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THE AUCTION BLOCK. Epiris, the private equity firm that owns Bonhams, has tapped JPMorgan Chase & Co. to advise on a possible sale of the auction house, Bloomberg reports. How much could the London-based firm go for? Epiris, which is also located in the capital city, is said to be floating a valuation of $1 billion. Bonhams, which was founded in 1793, went on an international acquisition spree last year, snapping up Bruun Rasmussen in Denmark, Bukowskis in Sweden, and Skinner in Massachusetts, as ARTnews reported. Epiris has held the veteran auctioneer since 2018.
GAME ON! With the Philadelphia Eagles set to play the Kansas City Chiefs in the Super Bowl on Sunday, the directors of their hometown art museums—the Philadelphia Museum of Art and the Nelson-Atkins Museum of Art—have placed a big bet on the game. The stakes: The loser will have to send a delegation with the loan of a “master work” (to be named later) to the winner. In a press release about the wager, the museum directors talked a bit of (exceedingly polite) trash. Julián Zugazagoitia, who leads the Nelson-Atkins, predicted that the Chiefs will “make short work of the Eagles,” and that his staff will make sure the visitors “taste the best of our Kansas City barbeque.” The PMA’s Sasha Suda, for her part, said that she expects the Eagles to “soar to victory,” with her colleagues offering the Missourians some “unforgettable cheesesteaks.” Do not mess with museum directors! Good luck to all the competitors.
A filing by Damien Hirst’s company Science (UK) reveals that in 2020 he sold more than £8 million ($9.62 million at the current exchange rate) worth of art to benefit the United Kingdom’s National Health Service. [The Art Newspaper]
Big-league art collectors Craig Robins and Jackie Soffer have listed their Miami Beach home for a cool $45 million. It’s a Spanish-style residence from the 1940s with 9,000 square feet and a very special feature: a futuristic-looking bathroom that was designed by the late Zaha Hadid. [Architectural Digest and The Wall Street Journal]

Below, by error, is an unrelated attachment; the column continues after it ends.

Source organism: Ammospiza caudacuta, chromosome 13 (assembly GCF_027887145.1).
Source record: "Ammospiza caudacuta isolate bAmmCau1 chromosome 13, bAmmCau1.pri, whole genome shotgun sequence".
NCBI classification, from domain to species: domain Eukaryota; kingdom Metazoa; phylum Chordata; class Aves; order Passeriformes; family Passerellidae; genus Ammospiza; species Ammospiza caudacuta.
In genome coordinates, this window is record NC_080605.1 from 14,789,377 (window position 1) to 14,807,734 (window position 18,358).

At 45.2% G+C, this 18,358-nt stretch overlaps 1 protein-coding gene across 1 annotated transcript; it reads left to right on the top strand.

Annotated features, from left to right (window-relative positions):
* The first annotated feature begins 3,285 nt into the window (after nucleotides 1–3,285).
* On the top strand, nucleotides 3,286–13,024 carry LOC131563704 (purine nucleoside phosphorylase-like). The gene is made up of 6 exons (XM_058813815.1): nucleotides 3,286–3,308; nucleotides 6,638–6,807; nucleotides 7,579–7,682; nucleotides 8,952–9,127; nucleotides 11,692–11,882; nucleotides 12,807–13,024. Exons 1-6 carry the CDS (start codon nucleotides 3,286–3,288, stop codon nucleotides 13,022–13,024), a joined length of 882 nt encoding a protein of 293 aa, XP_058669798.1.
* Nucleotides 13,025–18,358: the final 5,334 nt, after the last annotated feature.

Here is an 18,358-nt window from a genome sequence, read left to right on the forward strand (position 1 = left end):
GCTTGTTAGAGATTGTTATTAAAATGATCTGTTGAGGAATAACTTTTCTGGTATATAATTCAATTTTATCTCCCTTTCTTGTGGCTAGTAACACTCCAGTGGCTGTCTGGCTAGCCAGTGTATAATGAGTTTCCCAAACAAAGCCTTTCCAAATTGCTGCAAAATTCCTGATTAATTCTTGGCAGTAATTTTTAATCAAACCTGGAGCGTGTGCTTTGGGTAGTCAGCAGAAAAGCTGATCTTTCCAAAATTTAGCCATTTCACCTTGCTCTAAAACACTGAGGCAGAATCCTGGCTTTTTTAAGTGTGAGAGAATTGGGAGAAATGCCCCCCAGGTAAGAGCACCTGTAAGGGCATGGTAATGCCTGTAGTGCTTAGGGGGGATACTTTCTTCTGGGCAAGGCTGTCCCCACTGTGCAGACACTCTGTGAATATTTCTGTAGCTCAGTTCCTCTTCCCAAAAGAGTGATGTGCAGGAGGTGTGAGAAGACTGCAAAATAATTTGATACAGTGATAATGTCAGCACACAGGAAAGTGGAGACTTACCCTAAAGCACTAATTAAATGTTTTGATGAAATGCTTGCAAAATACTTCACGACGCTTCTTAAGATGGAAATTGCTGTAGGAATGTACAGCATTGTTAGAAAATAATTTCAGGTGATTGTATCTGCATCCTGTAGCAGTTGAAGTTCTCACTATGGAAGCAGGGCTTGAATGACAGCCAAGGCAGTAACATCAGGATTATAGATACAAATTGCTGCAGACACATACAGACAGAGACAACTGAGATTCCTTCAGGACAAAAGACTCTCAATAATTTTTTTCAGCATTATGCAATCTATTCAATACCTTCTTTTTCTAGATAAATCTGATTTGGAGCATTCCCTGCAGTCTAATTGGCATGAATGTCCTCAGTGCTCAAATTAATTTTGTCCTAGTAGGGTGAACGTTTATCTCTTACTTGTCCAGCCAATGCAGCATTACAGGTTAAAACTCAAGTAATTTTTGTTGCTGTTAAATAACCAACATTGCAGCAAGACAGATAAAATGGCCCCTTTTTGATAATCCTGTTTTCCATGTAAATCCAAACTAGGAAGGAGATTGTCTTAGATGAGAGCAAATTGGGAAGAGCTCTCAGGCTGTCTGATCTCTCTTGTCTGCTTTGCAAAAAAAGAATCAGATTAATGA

The Hyde Collection—a jewel of an art museum in Glen Galls, New York—has named John Lefner to be its CEO. Lerner, who is currently the Hyde Collection’s chief operations and development officer, is succeeding Norman Dascher Jr., who will retire May 1. [The Post-Star]
Bree Pickering has been tapped to lead Australia’s National Portrait Gallery. Pickering comes to the Canberra organization from the Murray Art Museum Albury, where she became director in 2016. Earlier in her career she directed the Vox Populi art space in Philadelphia. [AFR]
Art and design from the estate of Hustler founder and free-speech advocate Larry Flynt will be offered by the Abell auction house on Thursday. The lots include Tiffany-style lamps, hunting scenes, and a great deal more. [Abell]
Artist Ugo Rondinone has put together a show at the Museum of Art and History in Geneva, Switzerland, that sets his work alongside more than 300 pieces from its collection. Turn-of-the-century artists Ferdinand Hodler and Félix Vallotton are focal points in the exhibition, which includes rooms hidden behind a “magic door” that opens automatically. [Financial Times]
THE GOLDEN EYE. Actor and painter Pierce Brosnan is the host of a delightful-sounding new series on the History Channel called History’s Greatest Heists, which will cover the notorious 1990 theft of paintings from the Isabella Stewart Gardner Museum in Boston. The former 007 gave an interview to Channel Guide magazine about the show, and offered some candid thoughts about its subject. “We like to see people break the law, try and steal things, trying to steal money,” he said, adding later, “Some of these guys were just off-the-planet kind of crazy and also brilliant. Just brilliant. It takes balls to go out there and do what they do.” The show premieres today. [Channel Guide]